UC San Diego
A Compute Capable SSD Architecture for Next-Generation Non -volatile Memories /
- Author(s): De, Arup
- et al.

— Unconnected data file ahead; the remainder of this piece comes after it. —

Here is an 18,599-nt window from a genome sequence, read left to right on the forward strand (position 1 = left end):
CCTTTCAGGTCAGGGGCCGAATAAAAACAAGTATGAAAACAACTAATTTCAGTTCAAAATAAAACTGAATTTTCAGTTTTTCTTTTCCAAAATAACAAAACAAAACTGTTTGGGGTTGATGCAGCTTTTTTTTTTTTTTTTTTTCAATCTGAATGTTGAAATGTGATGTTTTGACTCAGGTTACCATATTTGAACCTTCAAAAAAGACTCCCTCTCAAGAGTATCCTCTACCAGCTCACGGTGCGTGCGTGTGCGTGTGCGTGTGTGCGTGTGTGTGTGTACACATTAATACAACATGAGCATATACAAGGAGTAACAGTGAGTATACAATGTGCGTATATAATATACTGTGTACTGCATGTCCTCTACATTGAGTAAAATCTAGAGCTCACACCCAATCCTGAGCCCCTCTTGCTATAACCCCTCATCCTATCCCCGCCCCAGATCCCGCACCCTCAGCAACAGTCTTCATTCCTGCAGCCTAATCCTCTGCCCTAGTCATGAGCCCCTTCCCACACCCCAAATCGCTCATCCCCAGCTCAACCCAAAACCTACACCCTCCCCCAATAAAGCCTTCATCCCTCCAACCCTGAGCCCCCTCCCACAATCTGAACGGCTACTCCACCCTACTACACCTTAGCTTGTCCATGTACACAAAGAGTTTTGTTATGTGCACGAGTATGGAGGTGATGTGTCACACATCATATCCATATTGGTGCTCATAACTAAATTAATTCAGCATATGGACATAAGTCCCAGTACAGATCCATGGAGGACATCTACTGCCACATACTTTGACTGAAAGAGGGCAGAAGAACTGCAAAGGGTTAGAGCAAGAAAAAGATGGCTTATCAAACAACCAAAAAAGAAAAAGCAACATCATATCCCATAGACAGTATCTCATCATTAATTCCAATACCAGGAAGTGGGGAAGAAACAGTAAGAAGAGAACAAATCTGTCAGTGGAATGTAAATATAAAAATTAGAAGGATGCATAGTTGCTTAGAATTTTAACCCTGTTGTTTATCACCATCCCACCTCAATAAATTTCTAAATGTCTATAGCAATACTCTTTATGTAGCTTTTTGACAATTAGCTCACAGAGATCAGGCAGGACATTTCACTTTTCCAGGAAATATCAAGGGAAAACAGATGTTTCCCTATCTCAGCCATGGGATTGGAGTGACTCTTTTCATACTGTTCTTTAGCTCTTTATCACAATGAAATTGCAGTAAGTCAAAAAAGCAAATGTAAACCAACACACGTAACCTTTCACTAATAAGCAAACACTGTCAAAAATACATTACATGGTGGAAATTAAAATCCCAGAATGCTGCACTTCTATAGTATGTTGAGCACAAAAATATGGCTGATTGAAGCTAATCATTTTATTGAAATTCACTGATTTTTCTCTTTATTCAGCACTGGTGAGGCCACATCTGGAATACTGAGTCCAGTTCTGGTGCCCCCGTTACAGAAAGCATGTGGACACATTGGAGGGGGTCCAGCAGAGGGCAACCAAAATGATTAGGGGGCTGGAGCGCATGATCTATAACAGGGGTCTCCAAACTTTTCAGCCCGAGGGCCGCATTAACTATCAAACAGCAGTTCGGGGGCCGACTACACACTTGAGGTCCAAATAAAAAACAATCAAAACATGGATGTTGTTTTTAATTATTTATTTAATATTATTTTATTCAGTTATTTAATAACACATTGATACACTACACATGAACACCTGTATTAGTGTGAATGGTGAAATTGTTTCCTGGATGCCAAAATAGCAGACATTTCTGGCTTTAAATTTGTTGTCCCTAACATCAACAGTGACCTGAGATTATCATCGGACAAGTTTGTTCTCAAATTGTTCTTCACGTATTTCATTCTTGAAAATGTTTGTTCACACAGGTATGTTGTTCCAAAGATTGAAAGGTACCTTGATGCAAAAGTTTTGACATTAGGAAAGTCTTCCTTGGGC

Existing storage technologies (e.g., disks and flash) are failing to cope with the processor and main memory speed and are limiting the overall performance of many large scale I/O or data-intensive applications. Emerging fast byte-addressable non-volatile memory (NVM) technologies, such as phase-change memory (PCM), spin-transfer torque memory (STTM) and memristor are very promising and are approaching DRAM-like performance with lower power consumption and higher density as process technology scales. These new memories are narrowing down the performance gap between the storage and the main memory and are putting forward challenging problems on existing SSD architecture, I/O interface (e.g, SATA, PCIe) and software. This dissertation addresses those challenges and presents a novel SSD architecture called XSSD. XSSD offloads computation in storage to exploit fast NVMs and reduce the redundant data traffic across the I/O bus. XSSD offers a flexible RPC-based programming framework that developers can use for application development on SSD without dealing with the complication of the underlying architecture and communication management. We have built a prototype of XSSD on the BEE3 FPGA prototyping system. We implement various data-intensive applications and achieve speedup and energy efficiency of 1.5-8.9x and 1.7-10.27x respectively. This dissertation also compares XSSD with previous work on intelligent storage and intelligent memory. The existing ecosystem and these new enabling technologies make this system more viable than earlier ones